"Taylor Swift" is not the only name-calling I’ve experienced as an artist in higher education. A senior professor — a person I barely knew — used to call me “Teacher Spice” (as in, the lost Spice Girl), and regularly commented on my clothes and shoes. For a semester, we taught back-to-back in the same classroom, and they would wait as their class filed out and mine filed in, cracking jokes about what I was wearing that day. If not enough to establish a pattern — Taylor Swift, Teacher Spice — there is certainly a relationship between these two nicknames: pop, unserious, frivolously feminine. Several years ago, a group of students I had not interacted with went to a colleague to express their distress at my “tradwife style.” Thirdhand accounts are inevitably distorted, but I was told the students believed working with me would be unsafe. For all of our well-being, we decided this group should not be forced to interact with me, and they were not. The next cohort of students — who got to know me through the experience of taking a class with me — took no issue. We are, in fact, quite close. There is mutual respect and care.

Taylor Swift, Teacher Spice — there is certainly a relationship between these two nicknames: pop, unserious, frivolously feminine.

While I’m certain that people miscode me because of my appearance, I’m also sure that my somewhat traditional femininity would invite less negative attention if I were traditionally attractive. 2023 was the year of "Barbie," and the film brought a renewed awareness that the hyper femme can still be feminist. While "Barbie" received fair criticism for her proximity to girlboss-style white feminism, we more generally watched as women around the world — even those who consider themselves quite progressive — enthusiastically donned heels and pink dresses to pose in the Barbie Box at theaters and celebrate the undeniable beauty of Margot Robbie. For a moment, the traditionally attractive woman could be admired for her smarts and savvy.  But just as I don’t “look like an artist,” I don’t look like a Barbie. Though my presentation is traditionally feminine, I’m five foot one, wear a size twelve, have curly hair that tends to frizz, and sport a gap in my teeth. The sudden acceptance of Barbie was not an acceptance of me.

Part of the reason that I dress as I do is a matter of practicality. Yes, I’m short. Yes, I’m chubby. I’m also a 36 DD. I do not carry my weight “well.” My proportions make finding pants difficult. A blouse is nearly impossible. This is the reality of living in my body. Dresses spare me a daily struggle to clothe myself in a way that is both comfortable and professional. Besides that, my students regularly tower above me, and I can only reach halfway up the whiteboard. Truthfully, heels give me just a little bit of lift, and I feel more confident in them. It’s a boost I need.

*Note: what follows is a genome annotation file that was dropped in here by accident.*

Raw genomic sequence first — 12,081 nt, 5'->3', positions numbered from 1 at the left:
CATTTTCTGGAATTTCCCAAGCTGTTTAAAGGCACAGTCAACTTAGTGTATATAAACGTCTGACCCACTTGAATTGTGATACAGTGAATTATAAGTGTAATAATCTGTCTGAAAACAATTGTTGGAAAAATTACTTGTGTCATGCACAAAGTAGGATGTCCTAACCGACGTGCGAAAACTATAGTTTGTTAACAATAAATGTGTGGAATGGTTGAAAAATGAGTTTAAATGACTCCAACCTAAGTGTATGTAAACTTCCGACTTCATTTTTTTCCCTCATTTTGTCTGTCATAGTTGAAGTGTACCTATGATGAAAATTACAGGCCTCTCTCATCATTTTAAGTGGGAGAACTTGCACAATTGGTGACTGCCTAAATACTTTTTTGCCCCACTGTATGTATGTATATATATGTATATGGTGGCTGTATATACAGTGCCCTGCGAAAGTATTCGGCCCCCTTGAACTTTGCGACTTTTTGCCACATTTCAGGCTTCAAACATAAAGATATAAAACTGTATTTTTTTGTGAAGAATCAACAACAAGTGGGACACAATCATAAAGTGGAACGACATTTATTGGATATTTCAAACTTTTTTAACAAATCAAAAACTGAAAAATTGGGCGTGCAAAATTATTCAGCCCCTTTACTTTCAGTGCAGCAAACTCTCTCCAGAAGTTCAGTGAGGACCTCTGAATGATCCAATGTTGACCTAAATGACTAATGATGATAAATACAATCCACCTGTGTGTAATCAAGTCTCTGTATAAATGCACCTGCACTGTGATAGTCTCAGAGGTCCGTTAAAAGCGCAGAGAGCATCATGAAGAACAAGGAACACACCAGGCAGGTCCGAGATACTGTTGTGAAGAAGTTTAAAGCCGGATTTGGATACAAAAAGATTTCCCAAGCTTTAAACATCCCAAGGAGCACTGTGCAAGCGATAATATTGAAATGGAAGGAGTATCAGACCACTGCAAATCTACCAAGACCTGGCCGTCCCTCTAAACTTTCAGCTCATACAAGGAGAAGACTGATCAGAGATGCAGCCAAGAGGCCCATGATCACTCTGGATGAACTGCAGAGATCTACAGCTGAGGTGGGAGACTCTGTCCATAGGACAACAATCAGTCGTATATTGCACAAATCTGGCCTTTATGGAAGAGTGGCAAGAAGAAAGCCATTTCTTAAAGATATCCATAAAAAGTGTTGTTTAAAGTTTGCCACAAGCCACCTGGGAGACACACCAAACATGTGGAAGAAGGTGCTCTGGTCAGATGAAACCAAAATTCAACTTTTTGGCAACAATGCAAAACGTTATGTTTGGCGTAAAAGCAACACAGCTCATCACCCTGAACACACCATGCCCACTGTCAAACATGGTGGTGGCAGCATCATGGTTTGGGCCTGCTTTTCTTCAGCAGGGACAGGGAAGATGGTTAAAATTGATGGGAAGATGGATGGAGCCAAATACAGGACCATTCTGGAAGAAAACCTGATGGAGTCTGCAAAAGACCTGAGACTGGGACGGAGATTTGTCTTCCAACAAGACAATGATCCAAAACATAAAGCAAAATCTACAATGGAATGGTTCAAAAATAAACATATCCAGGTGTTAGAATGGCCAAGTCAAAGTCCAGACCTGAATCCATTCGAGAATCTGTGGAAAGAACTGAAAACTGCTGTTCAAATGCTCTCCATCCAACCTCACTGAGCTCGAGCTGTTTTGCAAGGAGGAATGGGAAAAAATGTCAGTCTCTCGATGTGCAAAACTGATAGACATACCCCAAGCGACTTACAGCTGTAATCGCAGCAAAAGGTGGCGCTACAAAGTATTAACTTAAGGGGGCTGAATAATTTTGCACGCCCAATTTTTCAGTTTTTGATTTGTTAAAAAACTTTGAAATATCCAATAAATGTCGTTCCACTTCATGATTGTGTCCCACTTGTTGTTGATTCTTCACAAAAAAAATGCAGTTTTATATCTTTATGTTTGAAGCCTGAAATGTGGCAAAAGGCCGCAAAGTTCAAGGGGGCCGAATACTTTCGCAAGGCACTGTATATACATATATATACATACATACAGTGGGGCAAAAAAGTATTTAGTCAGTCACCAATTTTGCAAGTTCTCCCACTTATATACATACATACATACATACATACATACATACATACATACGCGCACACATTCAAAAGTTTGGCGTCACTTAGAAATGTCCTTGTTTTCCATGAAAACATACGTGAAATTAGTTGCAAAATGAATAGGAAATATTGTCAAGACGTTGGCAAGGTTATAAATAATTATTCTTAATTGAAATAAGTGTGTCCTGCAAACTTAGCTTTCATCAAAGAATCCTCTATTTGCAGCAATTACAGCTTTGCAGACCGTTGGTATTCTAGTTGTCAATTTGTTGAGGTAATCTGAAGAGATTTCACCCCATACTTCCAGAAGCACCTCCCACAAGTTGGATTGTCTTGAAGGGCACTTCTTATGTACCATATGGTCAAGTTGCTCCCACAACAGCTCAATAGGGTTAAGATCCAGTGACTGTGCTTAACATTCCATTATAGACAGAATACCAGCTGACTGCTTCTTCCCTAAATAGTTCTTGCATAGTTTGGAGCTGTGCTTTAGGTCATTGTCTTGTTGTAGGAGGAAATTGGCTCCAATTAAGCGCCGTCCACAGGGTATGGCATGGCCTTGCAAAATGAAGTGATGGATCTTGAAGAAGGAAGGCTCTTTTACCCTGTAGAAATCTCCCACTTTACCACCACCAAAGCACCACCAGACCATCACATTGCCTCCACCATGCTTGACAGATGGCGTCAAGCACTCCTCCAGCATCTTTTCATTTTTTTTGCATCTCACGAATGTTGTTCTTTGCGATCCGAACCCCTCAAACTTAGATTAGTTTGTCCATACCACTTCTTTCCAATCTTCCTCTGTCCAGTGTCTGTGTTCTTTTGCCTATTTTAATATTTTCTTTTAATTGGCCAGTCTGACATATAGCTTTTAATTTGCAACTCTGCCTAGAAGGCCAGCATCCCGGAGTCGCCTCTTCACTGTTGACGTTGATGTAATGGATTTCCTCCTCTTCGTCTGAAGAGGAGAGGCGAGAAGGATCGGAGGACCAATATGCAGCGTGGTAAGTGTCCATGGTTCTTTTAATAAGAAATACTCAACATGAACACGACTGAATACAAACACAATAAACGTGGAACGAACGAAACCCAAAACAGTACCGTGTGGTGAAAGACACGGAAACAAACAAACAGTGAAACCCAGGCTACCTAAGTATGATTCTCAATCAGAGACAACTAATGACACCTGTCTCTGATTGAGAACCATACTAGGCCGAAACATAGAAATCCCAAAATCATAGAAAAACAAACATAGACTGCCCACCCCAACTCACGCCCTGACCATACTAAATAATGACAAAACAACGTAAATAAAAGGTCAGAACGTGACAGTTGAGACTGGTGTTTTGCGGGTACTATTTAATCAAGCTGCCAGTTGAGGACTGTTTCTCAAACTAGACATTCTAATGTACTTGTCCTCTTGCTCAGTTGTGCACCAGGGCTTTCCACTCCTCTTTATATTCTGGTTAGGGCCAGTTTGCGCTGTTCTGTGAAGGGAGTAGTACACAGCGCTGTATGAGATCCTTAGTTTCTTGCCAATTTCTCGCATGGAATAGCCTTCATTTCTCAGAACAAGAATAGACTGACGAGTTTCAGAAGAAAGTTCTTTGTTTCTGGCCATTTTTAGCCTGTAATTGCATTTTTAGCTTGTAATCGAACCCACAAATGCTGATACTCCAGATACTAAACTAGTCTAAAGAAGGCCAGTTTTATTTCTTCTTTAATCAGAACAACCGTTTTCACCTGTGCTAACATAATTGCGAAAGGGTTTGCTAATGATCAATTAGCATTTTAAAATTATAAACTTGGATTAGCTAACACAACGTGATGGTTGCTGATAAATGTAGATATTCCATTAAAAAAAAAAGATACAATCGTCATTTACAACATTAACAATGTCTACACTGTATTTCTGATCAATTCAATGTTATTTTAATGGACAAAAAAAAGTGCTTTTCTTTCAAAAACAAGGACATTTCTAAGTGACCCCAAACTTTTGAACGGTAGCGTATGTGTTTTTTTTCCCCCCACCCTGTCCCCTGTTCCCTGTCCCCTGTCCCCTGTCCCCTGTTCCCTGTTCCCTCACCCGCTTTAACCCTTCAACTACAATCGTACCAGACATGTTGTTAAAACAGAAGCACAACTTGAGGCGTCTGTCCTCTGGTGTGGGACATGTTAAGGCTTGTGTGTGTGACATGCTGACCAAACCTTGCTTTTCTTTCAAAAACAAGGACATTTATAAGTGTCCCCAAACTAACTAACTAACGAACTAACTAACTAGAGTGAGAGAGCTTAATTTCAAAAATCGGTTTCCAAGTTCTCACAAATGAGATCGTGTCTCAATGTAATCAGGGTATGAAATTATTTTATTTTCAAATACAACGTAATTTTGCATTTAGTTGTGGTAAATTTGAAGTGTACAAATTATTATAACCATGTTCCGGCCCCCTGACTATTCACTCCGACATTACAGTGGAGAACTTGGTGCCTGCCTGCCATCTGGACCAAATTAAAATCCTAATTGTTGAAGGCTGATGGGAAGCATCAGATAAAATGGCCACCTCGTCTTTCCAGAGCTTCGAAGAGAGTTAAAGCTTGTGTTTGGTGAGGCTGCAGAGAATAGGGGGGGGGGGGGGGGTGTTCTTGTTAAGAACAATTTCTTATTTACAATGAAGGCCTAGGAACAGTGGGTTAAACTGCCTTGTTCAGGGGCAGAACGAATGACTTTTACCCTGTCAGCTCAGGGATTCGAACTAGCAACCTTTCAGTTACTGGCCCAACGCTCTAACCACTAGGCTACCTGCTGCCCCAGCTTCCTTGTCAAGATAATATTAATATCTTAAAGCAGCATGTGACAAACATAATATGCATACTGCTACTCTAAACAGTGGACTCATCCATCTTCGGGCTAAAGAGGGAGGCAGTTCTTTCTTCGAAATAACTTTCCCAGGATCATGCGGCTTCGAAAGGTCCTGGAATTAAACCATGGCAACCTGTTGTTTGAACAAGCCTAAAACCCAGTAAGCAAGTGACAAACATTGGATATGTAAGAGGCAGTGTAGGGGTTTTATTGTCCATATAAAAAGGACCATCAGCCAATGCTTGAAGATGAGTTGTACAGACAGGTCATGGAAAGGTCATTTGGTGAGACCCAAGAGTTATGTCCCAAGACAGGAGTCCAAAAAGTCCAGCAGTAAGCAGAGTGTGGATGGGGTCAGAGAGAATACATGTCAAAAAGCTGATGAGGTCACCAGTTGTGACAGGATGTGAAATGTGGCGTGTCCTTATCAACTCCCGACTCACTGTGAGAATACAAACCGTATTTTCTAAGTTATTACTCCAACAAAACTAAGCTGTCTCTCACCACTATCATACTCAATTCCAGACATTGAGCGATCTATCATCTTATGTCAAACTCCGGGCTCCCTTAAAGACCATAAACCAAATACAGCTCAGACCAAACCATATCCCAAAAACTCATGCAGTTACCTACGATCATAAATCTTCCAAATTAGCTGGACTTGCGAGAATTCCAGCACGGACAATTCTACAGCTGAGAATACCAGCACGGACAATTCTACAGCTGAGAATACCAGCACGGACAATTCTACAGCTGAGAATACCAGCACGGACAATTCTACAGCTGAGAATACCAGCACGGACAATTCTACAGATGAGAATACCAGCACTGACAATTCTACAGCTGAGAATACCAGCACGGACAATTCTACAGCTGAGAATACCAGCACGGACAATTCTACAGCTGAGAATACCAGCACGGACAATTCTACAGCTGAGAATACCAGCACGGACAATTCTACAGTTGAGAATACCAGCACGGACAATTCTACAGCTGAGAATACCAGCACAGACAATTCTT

The secondary reason I dress as I do is just as personal. I grew up working class, wearing my brother’s hand-me-downs. When I started school, I was teased mercilessly for being “poor” and looking like a “boy.” Neither of these things is shameful to me, but that said, even as a child, I was attracted to what I called “pretty dresses.” Having worked so hard for my career as an artist and educator, the clothes I wear are now a gift to myself.

I love teaching, but my job as a professor — surrounded by artists and intellectuals — has obliterated my self-confidence. For years, I avoided publicity for any of my books. I rarely did events. I turned opportunities down. I did this because any positive attention for my work has consistently translated into attacks on my person. Now, I am trying to reclaim myself. I know I am a good teacher; I put my heart into the work. I know I am a good writer; I put my heart into the work. Despite years of bullying and belittlement, I have stayed in this profession because I believe education can positively change lives. I also believe that, at their core, those who choose to work in education, including the majority of my students and colleagues, are fundamentally good. Among their number are people I am grateful to know and feel lucky to work with. I just wish that the few who judge me on my appearance would make the effort to learn who I am instead.

By Jenny Irish

Jenny Irish is an associate professor of creative writing and author of "Lupine," "Tooth Box," "I Am Faithful," "Common Ancestor" and "Hatch."